Grisly labels not so scary for cigarette sales
The nation’s top tobacco companies’ sales aren’t expected to go up in smoke despite new grisly warning labels that are set to appear on U.S. cigarettes packs next year.
The graphic labels, which were released in June by the Food and Drug Administration and include an image of rotting teeth and gums, will cause a decline of less than one percent in overall U.S. tobacco revenues in 2013, according to a recent analysis by research firm IBIS World.
An average person smokes fifteen cigarettes a day at a cost of about $1,500 per year, which translates to about $300 million in lost revenue. That’s only a fraction of the estimated $43.8 billion in revenue for the tobacco industry in 2013, the firm’s calculation show.
The analysis, however, does not take into account the cost of redesigning and printing new cigarette packages, the number of people who won’t start smoking because of the warnings, or the smokers who cut down on their habit.
“Gradually, the warnings could impact the smoking population,” said IBISWorld cigarette and tobacco industry analyst Mary Gotaas. “But in the near term, it won’t have much of an impact.”
The labels, which represent the biggest change in cigarette packs in the U.S. in 25 years, also include images of the corpse of a dead smoker, diseased lungs, a smoker wearing an oxygen mask and a man wearing an “I Quit” T-shirt.
The warnings must also appear in advertisements and constitute 20 percent of each ad, and cigarette makers will have to run all nine labels on a rotating basis. The FDA estimates that the labels will cut the number of smokers by 213,000 in 2013, with a smaller additional reduction through 2031.
Aside from the potential to get people to quit smoking— or prevent them from starting __ the labels also could have a huge marketing effect for cigarette makers by making their brand names less important, said Deborah Mitchell, executive director of the Center for Brand and Product Management at the University of Wisconsin.
Being unable to differentiate cigarette packs, Mitchell said, consumers will care less about what brand they’re smoking, and more about how much it will cost them. That’s a potential concern for Marlboro, the nation’s top-selling cigarette, and its owner Richmond-based Altria Group Inc., parent company of the nation’s largest cigarette maker, Philip Morris USA.
“A great brand like Marlboro, it’s like they cast this spell,” Mitchell said, referring to the brand’s cowboy mythology. “If the spell is broken, for example, with this really negative packaging … all at once, Marlboro is just another brand of tobacco.”
Requirements to include the warnings on all advertising also will likely force tobacco companies be more creative in their marketing.
In some countries where more graphic warning labels were introduced, tobacco companies sold split packs so smokers could break the pack in half so one side didn’t have the labels, sleeves were made to cover the warnings, and sales of cigarette cases spiked, said Michael Cummings, chair of the Roswell Park Cancer Institute’s Department of Health Behavior in New York.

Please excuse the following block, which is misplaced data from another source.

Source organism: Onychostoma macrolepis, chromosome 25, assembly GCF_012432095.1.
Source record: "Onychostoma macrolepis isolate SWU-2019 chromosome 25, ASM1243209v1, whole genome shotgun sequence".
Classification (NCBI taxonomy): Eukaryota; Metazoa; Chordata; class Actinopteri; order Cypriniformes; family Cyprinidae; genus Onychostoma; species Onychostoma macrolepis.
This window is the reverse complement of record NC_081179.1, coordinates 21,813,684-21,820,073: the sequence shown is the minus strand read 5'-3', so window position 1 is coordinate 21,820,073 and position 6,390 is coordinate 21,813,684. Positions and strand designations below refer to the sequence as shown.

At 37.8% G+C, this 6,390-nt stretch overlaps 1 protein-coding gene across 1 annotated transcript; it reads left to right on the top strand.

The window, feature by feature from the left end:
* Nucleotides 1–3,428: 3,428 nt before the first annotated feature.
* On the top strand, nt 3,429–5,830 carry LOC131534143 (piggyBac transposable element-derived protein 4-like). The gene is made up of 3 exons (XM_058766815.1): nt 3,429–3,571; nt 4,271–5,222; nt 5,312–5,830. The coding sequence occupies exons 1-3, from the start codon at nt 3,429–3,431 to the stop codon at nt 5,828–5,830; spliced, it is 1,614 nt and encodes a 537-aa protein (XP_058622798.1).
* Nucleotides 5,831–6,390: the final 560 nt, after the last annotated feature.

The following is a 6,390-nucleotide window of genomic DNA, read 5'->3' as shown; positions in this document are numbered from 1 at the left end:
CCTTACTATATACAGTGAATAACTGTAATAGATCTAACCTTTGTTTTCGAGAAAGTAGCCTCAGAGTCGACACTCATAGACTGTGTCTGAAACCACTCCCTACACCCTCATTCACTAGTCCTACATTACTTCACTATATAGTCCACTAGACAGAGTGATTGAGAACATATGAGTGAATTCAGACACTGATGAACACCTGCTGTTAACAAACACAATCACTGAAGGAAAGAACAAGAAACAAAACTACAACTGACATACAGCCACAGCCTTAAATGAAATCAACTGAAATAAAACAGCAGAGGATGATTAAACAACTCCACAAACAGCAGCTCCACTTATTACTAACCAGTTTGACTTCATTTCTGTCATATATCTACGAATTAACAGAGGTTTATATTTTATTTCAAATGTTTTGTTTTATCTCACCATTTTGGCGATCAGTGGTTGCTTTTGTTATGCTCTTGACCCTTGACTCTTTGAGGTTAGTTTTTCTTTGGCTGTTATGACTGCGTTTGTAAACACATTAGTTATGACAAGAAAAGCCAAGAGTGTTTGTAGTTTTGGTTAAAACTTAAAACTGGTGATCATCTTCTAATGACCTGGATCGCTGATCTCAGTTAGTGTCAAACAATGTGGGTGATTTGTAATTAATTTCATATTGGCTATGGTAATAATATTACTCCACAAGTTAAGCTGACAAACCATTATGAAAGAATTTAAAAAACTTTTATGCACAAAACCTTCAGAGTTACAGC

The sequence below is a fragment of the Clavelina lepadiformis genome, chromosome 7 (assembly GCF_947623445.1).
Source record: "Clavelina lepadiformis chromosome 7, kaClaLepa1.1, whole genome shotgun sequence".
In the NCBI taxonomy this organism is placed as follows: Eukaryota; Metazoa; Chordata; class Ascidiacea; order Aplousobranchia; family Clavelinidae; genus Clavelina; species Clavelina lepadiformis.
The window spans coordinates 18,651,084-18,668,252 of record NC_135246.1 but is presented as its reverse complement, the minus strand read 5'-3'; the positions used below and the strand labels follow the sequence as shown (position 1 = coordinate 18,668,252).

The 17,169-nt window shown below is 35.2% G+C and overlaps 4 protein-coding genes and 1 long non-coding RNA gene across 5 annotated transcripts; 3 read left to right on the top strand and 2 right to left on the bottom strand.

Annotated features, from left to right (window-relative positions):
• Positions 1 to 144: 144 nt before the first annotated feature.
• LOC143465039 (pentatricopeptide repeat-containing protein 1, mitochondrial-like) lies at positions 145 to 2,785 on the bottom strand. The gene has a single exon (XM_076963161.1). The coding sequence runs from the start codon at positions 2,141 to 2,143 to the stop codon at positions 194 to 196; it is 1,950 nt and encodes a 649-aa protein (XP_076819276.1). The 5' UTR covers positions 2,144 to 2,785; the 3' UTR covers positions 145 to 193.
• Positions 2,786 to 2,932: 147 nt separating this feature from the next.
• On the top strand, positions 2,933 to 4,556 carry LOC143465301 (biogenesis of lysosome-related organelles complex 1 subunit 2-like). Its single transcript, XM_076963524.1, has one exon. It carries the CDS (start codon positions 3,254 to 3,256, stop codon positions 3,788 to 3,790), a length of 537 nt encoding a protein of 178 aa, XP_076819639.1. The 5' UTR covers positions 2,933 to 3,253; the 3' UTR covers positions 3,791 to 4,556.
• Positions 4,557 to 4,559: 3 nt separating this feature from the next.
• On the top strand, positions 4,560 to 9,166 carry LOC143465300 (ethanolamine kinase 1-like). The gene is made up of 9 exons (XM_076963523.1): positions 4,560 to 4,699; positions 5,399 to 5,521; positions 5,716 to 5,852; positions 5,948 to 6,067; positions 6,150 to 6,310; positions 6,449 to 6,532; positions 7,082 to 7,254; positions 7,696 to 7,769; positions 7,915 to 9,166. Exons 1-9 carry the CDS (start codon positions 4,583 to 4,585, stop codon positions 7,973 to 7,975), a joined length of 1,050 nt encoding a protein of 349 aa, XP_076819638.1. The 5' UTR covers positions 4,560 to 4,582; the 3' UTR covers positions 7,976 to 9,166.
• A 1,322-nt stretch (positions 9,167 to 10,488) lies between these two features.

Despite the estimated minimal impact on revenue, in a federal lawsuit, some of the major companies argue that the warnings will relegate their cigarette brand names to the bottom half of the cigarette package, making it difficult or impossible to see. Oral arguments are set for July 27 in federal appeals court.
In comments to the FDA, some tobacco companies argued the “shock and awe” of the labels have been used in numerous ideological debates like when anti-abortion protesters display photographs of aborted fetuses or animal-rights activists display photographs of mutilated animals.
“Although such images illustrate actual effects of abortions and actual animal treatment, no one would contend that they are ‘purely factual and uncontroversial,’” Reynolds American Inc., parent company of America’s second-largest cigarette maker, R.J. Reynolds; No. 3 cigarette maker Lorillard Inc.; and No. 4 cigarette company Commonwealth Brands Inc., told the FDA. The companies are part of the lawsuit that deals in part with the legality of the new labels.
U.S. District Judge Joseph H. McKinley Jr. in Kentucky in January 2010 overturned two of the marketing restrictions challenged in the lawsuit, including a ban on color and graphics in most tobacco advertising. The judge did, however, uphold most of the new marketing restrictions, including the new cigarette warning labels.
Even tobacco companies that are not a part of the lawsuit argue that the labels might cross the line of social responsibility. While it supports federal regulation of the tobacco industry, Altria Group, which is not a party to the federal lawsuit, said in comments to the FDA that certain provisions, including the warning labels “exceed onstitutional limits.”
“If the warnings are designed to disgust, to frighten, or to persuade on the theory that adult smokers should be encouraged to change their behavior notwithstanding their awareness of the risk, then such warnings are likely to be unconstitutional,” the company wrote.
Challenges over the labels are likely to make it to the nation’s highest court, which has recently shown interest in more protection of commercial speech, said Chip English, a constitutional lawyer in Washington.
“Leaving aside whether these pictures are accurate or not, it’s going to be much easier for the government to make an argument … that the government has a long time, scientific basis for saying tobacco is harmful,” English said.
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